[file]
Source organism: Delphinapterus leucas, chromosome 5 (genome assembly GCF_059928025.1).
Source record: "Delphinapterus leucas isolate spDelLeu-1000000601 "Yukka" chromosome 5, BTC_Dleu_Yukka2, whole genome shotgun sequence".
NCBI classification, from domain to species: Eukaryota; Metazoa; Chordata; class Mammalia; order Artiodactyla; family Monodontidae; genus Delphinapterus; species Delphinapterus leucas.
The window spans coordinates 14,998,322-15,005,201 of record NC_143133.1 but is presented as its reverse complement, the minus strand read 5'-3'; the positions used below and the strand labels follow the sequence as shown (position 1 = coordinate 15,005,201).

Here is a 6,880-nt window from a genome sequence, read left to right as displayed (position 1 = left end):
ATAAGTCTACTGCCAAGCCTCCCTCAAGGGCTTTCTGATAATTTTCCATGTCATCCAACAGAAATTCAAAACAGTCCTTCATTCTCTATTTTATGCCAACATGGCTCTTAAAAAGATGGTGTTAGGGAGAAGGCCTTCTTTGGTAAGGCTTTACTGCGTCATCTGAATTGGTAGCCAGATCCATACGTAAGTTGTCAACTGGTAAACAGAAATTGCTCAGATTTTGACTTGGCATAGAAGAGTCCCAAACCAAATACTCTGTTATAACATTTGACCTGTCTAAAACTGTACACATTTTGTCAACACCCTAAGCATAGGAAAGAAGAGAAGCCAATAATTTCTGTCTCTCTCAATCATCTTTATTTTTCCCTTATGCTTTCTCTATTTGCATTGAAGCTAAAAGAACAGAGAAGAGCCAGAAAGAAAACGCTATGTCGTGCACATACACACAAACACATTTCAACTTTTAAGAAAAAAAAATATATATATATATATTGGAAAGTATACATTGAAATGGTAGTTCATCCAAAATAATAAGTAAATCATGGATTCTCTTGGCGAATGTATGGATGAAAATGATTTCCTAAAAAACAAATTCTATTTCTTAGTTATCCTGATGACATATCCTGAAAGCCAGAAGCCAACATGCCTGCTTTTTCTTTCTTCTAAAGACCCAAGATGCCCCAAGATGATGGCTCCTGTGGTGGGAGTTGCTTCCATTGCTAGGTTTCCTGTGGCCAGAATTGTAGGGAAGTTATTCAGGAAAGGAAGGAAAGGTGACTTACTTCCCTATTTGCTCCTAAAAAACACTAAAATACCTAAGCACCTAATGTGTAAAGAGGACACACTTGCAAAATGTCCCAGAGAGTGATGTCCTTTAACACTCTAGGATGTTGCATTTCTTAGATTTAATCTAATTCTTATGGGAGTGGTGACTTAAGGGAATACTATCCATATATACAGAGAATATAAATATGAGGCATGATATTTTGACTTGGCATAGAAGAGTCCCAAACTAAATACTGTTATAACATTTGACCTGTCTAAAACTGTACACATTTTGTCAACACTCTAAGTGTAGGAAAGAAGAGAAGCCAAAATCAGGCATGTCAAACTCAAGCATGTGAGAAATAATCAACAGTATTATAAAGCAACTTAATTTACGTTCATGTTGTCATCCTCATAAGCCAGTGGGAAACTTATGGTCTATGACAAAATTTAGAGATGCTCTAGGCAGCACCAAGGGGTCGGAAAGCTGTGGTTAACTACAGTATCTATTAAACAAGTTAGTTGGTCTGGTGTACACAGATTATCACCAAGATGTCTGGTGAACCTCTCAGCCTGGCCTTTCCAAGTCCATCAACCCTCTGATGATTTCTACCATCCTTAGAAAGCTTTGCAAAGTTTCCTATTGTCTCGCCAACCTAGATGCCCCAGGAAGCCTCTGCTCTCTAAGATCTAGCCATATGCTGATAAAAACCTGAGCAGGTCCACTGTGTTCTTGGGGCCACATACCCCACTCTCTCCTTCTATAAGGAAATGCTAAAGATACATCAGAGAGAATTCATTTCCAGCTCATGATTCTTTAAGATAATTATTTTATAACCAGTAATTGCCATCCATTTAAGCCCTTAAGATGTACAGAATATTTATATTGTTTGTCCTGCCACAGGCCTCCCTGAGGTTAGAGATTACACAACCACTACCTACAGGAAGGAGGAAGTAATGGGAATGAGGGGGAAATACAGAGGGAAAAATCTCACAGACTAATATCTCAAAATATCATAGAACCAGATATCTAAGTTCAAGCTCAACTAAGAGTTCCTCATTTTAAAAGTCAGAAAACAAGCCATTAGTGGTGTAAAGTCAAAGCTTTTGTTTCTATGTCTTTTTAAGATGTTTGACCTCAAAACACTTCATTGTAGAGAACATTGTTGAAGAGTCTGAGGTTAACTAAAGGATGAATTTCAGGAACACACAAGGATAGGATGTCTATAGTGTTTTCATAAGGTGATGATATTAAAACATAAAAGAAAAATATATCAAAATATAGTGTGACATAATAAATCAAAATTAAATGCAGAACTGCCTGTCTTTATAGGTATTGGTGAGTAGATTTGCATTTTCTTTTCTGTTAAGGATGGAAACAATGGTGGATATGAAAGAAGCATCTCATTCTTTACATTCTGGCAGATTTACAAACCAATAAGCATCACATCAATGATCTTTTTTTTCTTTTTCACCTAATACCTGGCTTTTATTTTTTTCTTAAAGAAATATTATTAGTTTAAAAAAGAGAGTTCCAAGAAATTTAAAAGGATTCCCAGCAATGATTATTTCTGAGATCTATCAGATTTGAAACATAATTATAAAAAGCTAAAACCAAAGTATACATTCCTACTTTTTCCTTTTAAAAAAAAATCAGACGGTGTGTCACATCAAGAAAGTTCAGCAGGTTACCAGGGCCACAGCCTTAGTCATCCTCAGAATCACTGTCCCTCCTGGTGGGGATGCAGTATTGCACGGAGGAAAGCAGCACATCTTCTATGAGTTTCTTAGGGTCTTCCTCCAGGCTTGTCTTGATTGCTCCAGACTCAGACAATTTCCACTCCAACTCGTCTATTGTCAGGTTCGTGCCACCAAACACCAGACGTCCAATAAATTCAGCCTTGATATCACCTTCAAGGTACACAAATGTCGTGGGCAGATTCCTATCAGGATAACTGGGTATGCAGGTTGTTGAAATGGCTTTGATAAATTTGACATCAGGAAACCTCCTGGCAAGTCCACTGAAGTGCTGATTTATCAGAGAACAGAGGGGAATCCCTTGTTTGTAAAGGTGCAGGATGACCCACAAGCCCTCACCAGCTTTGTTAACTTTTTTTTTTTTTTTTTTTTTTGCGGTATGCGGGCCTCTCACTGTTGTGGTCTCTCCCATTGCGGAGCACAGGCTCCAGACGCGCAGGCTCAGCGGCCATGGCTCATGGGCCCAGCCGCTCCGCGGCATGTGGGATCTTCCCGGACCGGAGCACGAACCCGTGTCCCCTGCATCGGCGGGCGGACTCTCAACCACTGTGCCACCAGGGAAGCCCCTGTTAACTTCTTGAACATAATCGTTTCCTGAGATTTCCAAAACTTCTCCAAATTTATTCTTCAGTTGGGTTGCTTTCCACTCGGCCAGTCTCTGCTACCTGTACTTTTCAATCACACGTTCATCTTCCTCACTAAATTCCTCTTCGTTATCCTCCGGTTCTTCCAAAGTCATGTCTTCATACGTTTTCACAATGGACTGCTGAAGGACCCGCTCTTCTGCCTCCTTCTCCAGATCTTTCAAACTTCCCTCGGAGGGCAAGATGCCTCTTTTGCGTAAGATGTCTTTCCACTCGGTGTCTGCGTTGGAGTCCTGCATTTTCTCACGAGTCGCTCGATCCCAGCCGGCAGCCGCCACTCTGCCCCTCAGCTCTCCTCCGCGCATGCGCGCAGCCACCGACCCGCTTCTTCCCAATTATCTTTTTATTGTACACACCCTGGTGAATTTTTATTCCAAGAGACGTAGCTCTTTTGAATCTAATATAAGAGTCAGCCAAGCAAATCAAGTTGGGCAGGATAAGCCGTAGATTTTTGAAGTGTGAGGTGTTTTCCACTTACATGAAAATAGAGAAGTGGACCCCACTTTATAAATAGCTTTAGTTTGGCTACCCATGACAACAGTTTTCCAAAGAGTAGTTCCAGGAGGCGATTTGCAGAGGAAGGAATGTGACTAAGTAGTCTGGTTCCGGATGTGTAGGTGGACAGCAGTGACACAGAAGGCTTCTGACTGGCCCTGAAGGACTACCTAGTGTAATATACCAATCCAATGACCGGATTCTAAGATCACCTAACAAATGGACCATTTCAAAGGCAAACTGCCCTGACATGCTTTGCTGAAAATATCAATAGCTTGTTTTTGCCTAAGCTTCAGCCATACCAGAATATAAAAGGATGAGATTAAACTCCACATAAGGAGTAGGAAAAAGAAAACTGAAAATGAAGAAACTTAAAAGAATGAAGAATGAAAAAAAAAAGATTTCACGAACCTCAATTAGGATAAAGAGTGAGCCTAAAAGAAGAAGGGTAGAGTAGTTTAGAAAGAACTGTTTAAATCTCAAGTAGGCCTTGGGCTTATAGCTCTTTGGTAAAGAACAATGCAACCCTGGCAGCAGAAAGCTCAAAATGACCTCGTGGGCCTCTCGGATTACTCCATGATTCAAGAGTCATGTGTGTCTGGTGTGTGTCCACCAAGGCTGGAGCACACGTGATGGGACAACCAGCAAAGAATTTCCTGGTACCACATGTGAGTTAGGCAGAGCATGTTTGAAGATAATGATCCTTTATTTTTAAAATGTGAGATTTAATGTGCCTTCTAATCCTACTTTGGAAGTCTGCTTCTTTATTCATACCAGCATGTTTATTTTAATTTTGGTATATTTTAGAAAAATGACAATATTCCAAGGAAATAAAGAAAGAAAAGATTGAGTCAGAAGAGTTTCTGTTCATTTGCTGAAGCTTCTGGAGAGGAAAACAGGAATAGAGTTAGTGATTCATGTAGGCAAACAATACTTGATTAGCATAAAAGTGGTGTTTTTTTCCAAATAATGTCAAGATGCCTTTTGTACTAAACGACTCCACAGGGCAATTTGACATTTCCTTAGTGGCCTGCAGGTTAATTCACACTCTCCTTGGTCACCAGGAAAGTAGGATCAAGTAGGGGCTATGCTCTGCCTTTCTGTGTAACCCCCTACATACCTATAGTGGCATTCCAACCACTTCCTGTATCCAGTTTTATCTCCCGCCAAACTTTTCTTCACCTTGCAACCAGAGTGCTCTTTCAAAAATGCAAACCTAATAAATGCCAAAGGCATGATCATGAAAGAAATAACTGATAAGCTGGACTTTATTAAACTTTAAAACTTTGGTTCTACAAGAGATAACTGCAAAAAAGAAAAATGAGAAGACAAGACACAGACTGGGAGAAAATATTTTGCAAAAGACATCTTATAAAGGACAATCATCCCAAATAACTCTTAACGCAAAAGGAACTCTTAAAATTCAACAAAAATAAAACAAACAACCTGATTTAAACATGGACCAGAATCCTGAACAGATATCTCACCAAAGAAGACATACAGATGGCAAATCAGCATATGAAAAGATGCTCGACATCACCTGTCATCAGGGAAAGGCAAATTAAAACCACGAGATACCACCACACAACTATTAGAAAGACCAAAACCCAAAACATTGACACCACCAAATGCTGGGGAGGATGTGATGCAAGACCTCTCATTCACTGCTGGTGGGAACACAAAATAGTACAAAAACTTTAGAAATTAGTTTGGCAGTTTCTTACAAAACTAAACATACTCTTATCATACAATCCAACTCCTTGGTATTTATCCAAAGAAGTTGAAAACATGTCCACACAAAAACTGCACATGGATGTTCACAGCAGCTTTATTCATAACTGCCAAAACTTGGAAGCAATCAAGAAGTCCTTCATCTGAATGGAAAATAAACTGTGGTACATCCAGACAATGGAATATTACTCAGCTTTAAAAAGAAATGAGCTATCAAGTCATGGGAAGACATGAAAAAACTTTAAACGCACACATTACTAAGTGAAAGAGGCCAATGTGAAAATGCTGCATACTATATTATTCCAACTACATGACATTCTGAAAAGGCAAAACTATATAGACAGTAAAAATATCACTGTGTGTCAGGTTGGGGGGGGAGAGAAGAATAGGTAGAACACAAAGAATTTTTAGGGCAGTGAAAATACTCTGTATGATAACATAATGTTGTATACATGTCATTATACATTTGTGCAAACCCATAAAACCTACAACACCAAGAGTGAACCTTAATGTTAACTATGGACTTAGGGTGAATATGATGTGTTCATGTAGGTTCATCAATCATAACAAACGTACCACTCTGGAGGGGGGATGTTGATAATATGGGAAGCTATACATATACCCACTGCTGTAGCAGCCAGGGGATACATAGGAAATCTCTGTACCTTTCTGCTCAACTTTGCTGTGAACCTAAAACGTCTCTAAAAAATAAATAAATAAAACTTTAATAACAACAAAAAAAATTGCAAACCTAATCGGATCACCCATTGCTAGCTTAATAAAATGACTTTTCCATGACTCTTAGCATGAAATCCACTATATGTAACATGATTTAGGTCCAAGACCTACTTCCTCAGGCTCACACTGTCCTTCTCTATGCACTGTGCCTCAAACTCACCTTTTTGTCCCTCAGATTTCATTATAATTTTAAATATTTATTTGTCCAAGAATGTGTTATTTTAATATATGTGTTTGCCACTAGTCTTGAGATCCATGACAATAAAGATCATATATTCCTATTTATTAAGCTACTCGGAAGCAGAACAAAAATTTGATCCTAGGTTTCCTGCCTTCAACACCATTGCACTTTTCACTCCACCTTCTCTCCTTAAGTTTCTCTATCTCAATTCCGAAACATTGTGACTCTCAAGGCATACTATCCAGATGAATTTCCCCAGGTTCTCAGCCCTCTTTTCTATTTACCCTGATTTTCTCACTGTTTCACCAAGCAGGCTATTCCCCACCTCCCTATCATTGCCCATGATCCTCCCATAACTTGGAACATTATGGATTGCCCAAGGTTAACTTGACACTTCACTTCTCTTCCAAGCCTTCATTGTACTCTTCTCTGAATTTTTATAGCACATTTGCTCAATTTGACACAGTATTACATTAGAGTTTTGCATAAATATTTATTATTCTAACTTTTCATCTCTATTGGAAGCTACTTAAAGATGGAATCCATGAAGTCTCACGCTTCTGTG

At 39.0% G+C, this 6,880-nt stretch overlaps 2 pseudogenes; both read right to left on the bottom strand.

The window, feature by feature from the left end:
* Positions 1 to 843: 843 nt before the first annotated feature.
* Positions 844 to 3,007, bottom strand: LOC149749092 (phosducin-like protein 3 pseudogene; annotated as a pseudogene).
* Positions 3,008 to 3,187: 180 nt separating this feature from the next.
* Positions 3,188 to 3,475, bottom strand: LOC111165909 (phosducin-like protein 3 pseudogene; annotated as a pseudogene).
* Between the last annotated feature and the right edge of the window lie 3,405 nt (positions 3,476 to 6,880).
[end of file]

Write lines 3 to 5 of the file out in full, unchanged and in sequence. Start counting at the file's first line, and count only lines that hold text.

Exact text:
NCBI classification, from domain to species: Eukaryota; Metazoa; Chordata; class Mammalia; order Artiodactyla; family Monodontidae; genus Delphinapterus; species Delphinapterus leucas.
The window spans coordinates 14,998,322-15,005,201 of record NC_143133.1 but is presented as its reverse complement, the minus strand read 5'-3'; the positions used below and the strand labels follow the sequence as shown (position 1 = coordinate 15,005,201).

Here is a 6,880-nt window from a genome sequence, read left to right as displayed (position 1 = left end):